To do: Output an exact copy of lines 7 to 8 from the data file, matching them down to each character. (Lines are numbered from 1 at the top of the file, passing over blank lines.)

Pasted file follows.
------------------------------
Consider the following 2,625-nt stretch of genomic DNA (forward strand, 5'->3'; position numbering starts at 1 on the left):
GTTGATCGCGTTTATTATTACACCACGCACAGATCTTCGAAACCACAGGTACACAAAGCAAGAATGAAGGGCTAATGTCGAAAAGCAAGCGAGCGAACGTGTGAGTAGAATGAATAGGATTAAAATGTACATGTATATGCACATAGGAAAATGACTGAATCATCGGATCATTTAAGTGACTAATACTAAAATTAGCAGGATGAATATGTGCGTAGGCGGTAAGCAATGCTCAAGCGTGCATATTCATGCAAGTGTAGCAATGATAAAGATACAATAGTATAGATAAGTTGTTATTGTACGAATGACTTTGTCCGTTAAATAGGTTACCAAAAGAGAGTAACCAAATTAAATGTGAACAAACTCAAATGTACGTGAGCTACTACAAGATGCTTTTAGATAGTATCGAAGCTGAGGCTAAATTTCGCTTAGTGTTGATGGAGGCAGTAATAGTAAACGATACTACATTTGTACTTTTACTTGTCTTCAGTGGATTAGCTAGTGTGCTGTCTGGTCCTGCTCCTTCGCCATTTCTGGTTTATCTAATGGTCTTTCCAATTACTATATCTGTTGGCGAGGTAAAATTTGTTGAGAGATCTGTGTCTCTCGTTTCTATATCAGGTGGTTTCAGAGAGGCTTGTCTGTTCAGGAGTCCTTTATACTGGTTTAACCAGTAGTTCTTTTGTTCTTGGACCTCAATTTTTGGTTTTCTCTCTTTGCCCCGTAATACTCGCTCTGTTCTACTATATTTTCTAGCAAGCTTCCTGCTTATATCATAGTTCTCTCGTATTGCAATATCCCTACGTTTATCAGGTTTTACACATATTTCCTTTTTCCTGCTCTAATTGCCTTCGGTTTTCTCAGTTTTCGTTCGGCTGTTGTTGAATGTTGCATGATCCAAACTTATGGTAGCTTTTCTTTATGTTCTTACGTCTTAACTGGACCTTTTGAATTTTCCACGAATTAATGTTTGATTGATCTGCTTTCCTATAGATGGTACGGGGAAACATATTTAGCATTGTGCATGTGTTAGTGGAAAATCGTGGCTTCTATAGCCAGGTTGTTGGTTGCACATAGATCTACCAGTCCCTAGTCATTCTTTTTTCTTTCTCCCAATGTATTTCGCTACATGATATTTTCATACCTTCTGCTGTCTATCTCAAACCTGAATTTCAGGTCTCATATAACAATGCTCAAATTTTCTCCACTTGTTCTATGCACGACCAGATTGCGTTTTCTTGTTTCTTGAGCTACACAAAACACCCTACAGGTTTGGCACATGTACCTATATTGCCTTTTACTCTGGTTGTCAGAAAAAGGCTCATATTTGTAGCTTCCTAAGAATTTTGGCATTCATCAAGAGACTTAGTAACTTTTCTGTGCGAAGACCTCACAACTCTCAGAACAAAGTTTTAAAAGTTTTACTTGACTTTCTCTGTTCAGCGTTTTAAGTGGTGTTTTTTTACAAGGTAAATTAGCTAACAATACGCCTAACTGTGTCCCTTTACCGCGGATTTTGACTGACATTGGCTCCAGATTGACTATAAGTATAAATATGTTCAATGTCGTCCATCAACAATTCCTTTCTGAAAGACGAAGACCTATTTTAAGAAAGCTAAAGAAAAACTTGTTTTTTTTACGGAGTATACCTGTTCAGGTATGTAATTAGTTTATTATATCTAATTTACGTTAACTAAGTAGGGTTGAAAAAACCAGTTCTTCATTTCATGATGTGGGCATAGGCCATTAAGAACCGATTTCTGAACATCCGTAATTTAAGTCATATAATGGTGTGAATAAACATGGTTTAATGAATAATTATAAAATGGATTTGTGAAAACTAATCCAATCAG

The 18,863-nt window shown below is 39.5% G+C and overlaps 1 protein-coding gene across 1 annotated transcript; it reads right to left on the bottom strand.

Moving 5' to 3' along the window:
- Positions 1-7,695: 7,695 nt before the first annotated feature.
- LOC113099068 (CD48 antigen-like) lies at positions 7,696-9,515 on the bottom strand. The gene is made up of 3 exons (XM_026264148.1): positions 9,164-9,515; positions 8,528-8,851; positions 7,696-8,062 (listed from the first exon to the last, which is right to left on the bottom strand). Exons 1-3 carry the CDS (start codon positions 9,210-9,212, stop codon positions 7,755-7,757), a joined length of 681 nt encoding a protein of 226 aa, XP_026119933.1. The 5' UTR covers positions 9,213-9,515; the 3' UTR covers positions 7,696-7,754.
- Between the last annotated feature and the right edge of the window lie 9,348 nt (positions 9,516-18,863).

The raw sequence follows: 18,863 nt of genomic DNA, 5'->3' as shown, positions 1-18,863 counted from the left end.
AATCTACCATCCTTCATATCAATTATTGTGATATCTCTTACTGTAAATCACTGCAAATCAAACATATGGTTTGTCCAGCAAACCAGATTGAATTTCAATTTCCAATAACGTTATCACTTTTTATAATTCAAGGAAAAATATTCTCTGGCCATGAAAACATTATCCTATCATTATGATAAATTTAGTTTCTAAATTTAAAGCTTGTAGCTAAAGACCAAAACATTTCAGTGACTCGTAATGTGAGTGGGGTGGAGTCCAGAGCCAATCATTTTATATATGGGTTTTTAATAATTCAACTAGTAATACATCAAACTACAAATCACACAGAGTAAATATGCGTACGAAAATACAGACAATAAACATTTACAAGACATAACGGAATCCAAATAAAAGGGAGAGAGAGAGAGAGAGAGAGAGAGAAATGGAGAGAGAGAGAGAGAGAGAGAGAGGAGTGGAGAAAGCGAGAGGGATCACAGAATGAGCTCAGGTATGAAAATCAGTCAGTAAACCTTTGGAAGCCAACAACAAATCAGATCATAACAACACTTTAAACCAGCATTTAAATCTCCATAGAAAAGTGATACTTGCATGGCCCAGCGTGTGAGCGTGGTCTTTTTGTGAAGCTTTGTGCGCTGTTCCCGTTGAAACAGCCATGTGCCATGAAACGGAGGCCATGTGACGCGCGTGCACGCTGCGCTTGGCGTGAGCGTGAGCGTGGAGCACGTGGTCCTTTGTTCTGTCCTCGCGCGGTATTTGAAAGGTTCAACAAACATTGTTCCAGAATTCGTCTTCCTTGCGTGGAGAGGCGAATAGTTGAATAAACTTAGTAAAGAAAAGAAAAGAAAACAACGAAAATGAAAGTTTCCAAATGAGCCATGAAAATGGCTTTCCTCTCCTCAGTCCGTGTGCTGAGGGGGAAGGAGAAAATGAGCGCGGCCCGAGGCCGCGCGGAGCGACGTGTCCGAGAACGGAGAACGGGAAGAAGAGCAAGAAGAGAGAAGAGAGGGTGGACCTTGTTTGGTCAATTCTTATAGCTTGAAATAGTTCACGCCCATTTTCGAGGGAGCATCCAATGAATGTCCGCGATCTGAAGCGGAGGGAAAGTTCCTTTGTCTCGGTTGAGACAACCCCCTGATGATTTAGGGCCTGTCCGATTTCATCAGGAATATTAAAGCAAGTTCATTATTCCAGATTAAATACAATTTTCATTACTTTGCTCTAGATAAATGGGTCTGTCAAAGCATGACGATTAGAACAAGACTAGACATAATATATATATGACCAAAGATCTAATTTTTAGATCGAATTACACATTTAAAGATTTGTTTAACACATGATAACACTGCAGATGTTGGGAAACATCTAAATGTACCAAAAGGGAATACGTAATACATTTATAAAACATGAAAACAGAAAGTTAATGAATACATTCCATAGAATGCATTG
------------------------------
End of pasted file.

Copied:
- Between the last annotated feature and the right edge of the window lie 9,348 nt (positions 9,516-18,863).

The raw sequence follows: 18,863 nt of genomic DNA, 5'->3' as shown, positions 1-18,863 counted from the left end.